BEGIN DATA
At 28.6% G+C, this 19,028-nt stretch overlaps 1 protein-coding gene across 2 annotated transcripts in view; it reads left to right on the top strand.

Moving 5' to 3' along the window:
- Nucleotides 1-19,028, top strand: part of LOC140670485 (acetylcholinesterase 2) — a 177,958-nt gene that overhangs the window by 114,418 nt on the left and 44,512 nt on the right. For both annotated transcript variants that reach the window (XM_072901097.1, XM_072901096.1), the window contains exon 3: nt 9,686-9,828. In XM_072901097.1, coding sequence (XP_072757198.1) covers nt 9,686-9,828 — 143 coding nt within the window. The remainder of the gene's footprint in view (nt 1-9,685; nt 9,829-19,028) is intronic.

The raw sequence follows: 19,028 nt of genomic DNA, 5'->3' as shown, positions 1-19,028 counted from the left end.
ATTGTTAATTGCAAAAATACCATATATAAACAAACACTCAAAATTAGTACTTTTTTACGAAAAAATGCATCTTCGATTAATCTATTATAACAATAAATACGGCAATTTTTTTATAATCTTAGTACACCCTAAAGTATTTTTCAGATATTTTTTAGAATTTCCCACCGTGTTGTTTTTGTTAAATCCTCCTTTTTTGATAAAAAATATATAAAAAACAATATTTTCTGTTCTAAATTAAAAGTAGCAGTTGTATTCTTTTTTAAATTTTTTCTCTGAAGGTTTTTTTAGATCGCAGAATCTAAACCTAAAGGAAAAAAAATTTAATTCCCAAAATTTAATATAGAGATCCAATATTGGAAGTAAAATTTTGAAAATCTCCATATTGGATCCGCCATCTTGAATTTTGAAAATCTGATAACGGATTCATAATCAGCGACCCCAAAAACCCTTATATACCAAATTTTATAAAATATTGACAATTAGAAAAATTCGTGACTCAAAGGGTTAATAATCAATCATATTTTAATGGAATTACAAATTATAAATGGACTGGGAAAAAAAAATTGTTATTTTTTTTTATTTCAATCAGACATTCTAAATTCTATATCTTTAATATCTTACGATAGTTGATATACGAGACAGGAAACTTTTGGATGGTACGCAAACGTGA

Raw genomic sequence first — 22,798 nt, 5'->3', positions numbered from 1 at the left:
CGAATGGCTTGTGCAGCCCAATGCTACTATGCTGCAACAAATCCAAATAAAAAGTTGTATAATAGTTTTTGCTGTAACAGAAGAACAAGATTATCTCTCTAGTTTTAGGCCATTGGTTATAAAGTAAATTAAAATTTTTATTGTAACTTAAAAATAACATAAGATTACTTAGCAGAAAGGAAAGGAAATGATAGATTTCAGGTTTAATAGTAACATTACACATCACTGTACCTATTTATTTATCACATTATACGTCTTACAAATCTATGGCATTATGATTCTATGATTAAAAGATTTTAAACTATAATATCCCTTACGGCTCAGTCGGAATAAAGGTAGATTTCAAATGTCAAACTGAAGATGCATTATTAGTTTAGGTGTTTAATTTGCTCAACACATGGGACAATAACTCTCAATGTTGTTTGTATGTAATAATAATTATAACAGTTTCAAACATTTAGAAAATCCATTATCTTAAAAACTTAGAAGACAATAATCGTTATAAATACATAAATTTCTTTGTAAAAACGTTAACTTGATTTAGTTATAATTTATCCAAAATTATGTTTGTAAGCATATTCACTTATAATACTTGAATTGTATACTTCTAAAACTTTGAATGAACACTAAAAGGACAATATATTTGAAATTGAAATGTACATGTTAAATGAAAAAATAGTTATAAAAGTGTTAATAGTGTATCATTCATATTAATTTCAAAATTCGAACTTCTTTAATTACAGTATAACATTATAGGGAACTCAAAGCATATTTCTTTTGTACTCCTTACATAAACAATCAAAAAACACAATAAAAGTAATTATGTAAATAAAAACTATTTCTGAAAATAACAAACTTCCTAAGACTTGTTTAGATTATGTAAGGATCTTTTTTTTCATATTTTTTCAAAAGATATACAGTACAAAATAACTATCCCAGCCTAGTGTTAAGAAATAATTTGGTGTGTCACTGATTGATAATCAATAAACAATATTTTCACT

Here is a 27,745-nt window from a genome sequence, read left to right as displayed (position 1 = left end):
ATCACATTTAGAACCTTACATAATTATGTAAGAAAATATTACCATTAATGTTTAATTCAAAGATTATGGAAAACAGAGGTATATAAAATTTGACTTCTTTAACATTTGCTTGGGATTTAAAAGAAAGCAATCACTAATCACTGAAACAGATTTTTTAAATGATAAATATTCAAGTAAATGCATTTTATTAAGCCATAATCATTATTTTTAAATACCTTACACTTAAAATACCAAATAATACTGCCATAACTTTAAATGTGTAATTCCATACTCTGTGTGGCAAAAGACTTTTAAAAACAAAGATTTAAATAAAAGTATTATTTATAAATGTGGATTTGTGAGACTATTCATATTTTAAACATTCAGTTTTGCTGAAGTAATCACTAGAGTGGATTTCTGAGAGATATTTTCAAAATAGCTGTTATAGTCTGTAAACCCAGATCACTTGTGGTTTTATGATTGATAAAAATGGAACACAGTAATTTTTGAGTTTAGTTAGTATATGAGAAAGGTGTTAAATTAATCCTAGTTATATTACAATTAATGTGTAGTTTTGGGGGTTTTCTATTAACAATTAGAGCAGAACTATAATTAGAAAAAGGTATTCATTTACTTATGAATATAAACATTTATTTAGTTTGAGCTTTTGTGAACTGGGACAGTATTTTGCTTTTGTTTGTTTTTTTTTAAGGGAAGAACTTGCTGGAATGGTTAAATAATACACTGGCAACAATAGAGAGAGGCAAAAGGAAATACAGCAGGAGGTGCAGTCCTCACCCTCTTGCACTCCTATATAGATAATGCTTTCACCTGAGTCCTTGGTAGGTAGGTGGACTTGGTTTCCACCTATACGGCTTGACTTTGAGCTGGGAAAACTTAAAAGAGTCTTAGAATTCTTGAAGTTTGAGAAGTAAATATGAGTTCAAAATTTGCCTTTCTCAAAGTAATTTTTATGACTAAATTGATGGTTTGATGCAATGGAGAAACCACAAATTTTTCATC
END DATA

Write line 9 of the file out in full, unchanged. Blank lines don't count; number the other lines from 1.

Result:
ATCACATTTAGAACCTTACATAATTATGTAAGAAAATATTACCATTAATGTTTAATTCAAAGATTATGGAAAACAGAGGTATATAAAATTTGACTTCTTTAACATTTGCTTGGGATTTAAAAGAAAGCAATCACTAATCACTGAAACAGATTTTTTAAATGATAAATATTCAAGTAAATGCATTTTATTAAGCCATAATCATTATTTTTAAATACCTTACACTTAAAATACCAAATAATACTGCCATAACTTTAAATGTGTAATTCCATACTCTGTGTGGCAAAAGACTTTTAAAAACAAAGATTTAAATAAAAGTATTATTTATAAATGTGGATTTGTGAGACTATTCATATTTTAAACATTCAGTTTTGCTGAAGTAATCACTAGAGTGGATTTCTGAGAGATATTTTCAAAATAGCTGTTATAGTCTGTAAACCCAGATCACTTGTGGTTTTATGATTGATAAAAATGGAACACAGTAATTTTTGAGTTTAGTTAGTATATGAGAAAGGTGTTAAATTAATCCTAGTTATATTACAATTAATGTGTAGTTTTGGGGGTTTTCTATTAACAATTAGAGCAGAACTATAATTAGAAAAAGGTATTCATTTACTTATGAATATAAACATTTATTTAGTTTGAGCTTTTGTGAACTGGGACAGTATTTTGCTTTTGTTTGTTTTTTTTTAAGGGAAGAACTTGCTGGAATGGTTAAATAATACACTGGCAACAATAGAGAGAGGCAAAAGGAAATACAGCAGGAGGTGCAGTCCTCACCCTCTTGCACTCCTATATAGATAATGCTTTCACCTGAGTCCTTGGTAGGTAGGTGGACTTGGTTTCCACCTATACGGCTTGACTTTGAGCTGGGAAAACTTAAAAGAGTCTTAGAATTCTTGAAGTTTGAGAAGTAAATATGAGTTCAAAATTTGCCTTTCTCAAAGTAATTTTTATGACTAAATTGATGGTTTGATGCAATGGAGAAACCACAAATTTTTCATC